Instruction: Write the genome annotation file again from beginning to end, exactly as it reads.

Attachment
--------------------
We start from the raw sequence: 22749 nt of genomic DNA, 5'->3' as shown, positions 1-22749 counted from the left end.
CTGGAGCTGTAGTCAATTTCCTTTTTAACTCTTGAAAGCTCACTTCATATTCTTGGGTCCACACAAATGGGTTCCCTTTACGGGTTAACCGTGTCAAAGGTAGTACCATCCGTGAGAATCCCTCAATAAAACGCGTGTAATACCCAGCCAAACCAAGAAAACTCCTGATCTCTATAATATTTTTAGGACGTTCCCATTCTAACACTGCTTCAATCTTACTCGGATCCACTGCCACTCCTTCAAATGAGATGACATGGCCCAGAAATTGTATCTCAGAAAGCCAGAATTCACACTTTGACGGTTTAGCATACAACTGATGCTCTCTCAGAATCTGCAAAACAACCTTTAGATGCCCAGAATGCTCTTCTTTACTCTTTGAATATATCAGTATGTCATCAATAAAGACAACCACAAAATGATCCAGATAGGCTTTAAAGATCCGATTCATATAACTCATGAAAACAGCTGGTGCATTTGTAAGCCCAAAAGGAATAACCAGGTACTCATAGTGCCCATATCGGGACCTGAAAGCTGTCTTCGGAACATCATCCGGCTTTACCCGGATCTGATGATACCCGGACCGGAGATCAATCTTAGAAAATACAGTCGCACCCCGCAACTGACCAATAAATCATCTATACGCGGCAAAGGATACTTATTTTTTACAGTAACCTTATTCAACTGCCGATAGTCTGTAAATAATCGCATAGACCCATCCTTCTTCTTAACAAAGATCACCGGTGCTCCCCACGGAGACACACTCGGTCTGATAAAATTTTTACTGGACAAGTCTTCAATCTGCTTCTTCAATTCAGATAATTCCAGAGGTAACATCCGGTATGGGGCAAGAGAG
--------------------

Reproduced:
We start from the raw sequence: 22749 nt of genomic DNA, 5'->3' as shown, positions 1-22749 counted from the left end.
CTGGAGCTGTAGTCAATTTCCTTTTTAACTCTTGAAAGCTCACTTCATATTCTTGGGTCCACACAAATGGGTTCCCTTTACGGGTTAACCGTGTCAAAGGTAGTACCATCCGTGAGAATCCCTCAATAAAACGCGTGTAATACCCAGCCAAACCAAGAAAACTCCTGATCTCTATAATATTTTTAGGACGTTCCCATTCTAACACTGCTTCAATCTTACTCGGATCCACTGCCACTCCTTCAAATGAGATGACATGGCCCAGAAATTGTATCTCAGAAAGCCAGAATTCACACTTTGACGGTTTAGCATACAACTGATGCTCTCTCAGAATCTGCAAAACAACCTTTAGATGCCCAGAATGCTCTTCTTTACTCTTTGAATATATCAGTATGTCATCAATAAAGACAACCACAAAATGATCCAGATAGGCTTTAAAGATCCGATTCATATAACTCATGAAAACAGCTGGTGCATTTGTAAGCCCAAAAGGAATAACCAGGTACTCATAGTGCCCATATCGGGACCTGAAAGCTGTCTTCGGAACATCATCCGGCTTTACCCGGATCTGATGATACCCGGACCGGAGATCAATCTTAGAAAATACAGTCGCACCCCGCAACTGACCAATAAATCATCTATACGCGGCAAAGGATACTTATTTTTTACAGTAACCTTATTCAACTGCCGATAGTCTGTAAATAATCGCATAGACCCATCCTTCTTCTTAACAAAGATCACCGGTGCTCCCCACGGAGACACACTCGGTCTGATAAAATTTTTACTGGACAAGTCTTCAATCTGCTTCTTCAATTCAGATAATTCCAGAGGTAACATCCGGTATGGGGCAAGAGAG